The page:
The Illegal Tender Rum Company is making a mark with its products, writes Mogens Johansen.
What do you do if you are bored with your job? Well, if your name is Codie Palmer you follow your passion and turn an obsession with distilling into a thriving business.
Codie, a former instrumentation electrician, was coming home miserable from his job each day. That’s when his partner Hayley Wells stepped in. I said to him, “you are going to work 30-40 years of your life, you need to do something you are passionate about” so as a birthday present, she took him to Margaret River and New Zealand to have a look at distilleries to see how the “big boys do it”.
Two weeks after they returned from New Zealand Codie sent Hayley a snapchat image of him putting his work card in the box for the last time.
“He hadn’t told me he was quitting his job so I was a bit ‘oh my God, what have I done?’” Hayley said. So the Illegal Tender Rum Co was born and before long, Codie and Hayley were working full time at the distillery in Dongara.
Since then it has been a whirlwind and in the last two years they have expanded the business. “The first bottles of Spiced went up for sale in 2016 and we sold 2500 bottles in the space of 48 hours, it was just crazy. Now, we have three part-time staff and are able to push the workload of tours and bottling onto them so we can concentrate on the business and develop new products outside rum; we are looking to diversify into other spirits,” Hayley said.
Codie is not around when I visit, but Hayley and staff member Alysha Silver take me for a tour of the distillery to explain how they came up with the name and about the process of making rum.
The name Illegal Tender Rum Co is a clever way to tie Australia’s history to their distillery. From 1787, and for the first three decades of Australia’s history, rum was the unofficial form of tender. Rum was bartered with and used as a form of payment for all types of workers and items before it was made an illegal tender in 1808 by the Governor of NSW, William Bligh.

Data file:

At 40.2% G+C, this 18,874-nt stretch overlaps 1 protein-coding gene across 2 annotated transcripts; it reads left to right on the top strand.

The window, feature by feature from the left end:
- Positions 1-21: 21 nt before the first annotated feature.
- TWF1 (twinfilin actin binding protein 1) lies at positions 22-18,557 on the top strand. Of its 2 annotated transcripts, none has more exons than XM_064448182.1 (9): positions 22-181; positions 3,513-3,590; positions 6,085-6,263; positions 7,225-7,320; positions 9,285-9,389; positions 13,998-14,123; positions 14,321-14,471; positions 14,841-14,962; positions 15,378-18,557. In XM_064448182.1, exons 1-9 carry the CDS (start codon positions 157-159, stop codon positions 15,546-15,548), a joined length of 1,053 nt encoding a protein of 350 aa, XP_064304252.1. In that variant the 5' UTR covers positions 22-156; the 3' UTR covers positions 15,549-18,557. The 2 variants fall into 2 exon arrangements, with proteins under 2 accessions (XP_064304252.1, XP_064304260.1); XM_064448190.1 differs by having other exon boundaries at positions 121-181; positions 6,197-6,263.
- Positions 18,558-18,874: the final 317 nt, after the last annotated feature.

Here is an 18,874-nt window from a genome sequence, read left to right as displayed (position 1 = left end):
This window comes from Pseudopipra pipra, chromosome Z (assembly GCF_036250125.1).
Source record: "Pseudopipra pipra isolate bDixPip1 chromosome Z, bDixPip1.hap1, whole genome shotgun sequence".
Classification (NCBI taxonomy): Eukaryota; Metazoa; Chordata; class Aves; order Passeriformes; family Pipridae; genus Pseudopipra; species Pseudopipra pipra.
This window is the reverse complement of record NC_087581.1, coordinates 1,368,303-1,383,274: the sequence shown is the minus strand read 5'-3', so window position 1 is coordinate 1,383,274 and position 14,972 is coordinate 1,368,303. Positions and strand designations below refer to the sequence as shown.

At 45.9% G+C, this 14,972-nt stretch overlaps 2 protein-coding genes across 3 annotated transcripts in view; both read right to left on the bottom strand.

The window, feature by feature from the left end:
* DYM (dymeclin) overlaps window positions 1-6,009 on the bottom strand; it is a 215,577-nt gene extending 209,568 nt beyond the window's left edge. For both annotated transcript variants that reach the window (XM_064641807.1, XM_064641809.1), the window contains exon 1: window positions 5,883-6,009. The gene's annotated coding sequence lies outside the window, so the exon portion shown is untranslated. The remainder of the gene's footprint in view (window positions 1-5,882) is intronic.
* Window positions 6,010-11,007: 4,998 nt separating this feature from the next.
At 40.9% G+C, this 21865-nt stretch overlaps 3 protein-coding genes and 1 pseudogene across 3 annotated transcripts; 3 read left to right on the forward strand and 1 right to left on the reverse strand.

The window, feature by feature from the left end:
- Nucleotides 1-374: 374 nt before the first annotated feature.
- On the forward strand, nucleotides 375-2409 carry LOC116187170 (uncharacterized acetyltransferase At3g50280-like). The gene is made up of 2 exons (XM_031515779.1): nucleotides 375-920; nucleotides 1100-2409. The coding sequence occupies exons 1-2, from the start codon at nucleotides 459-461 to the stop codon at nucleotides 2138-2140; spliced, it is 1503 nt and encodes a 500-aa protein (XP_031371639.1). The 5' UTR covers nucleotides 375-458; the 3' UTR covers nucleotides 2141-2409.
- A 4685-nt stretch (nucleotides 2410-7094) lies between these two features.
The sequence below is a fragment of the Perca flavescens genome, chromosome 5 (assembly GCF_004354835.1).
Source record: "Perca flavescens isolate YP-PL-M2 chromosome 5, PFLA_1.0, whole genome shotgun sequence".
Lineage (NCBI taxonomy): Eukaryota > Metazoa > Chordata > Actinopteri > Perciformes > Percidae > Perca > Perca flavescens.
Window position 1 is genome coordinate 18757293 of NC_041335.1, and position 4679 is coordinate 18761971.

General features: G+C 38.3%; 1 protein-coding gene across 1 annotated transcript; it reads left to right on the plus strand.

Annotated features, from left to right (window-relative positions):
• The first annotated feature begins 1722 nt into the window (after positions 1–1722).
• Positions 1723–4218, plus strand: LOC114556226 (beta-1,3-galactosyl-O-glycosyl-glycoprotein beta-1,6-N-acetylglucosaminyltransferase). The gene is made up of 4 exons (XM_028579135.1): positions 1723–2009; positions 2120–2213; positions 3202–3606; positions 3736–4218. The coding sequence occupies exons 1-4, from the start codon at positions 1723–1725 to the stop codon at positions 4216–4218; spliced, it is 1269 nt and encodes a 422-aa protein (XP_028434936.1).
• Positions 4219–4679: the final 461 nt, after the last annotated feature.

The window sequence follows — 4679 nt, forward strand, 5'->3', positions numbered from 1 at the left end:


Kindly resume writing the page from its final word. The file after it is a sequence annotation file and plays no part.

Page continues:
“Most rum distillers use molasses which is a by-product from sugar but we are the only people in Australia to use dark brown sugar. It cost us between $6-12 per kilogram whereas molasses is 50 cents a litre, so it is a lot more expensive but we believe it makes a better spirit. The research and development we did proved that it is a lot better than the molasses and we wanted a product that was a lot different to what was already in the market,” Hayley said. “The other key ingredient is of course water, but not ordinary water, this is UV treated rainwater free of any nasty chemicals.”
Alysha goes on to explain that by Australian law you are not allowed to use the word “rum” on a bottle unless the cane spirit is aged in oak barrels or vats for at least two years. So it was June 2018 before they had the first rum from the distillery.
Illegal Tender have three products at the moment. All are distilled twice. The Barely Legal cane spirit is bottled straight away, the Spiced spirit is aged in ex-Shiraz oak barrels from Vasse Felix in Margaret River for up to eight weeks and has Australian spices such as Kakadu Plum, Lemon Myrtle, Quandong, Wild Rossella and Wattleseed added for extra flavour. The Distillers’ Cut is the only one that can legally be called Australian Rum and it is Codie’s pride and joy. It has been aged in French oak barrels for two years and three months. Codie has already won 16 World Spirit Awards including four gold medals at the China Wine and Spirit Awards.
Illegal Tender is open every Thursday to Sunday and they have tours every hour from 11am-3pm. Tours and tastings cost $30 per person and includes a 45- minute tour followed by tastings, but people are welcome just to come for tastings as well.
Before I left the distillery, I swapped some perfectly good legal tender for some excellent Illegal Tender Spiced Rum and I haven’t regretted it!
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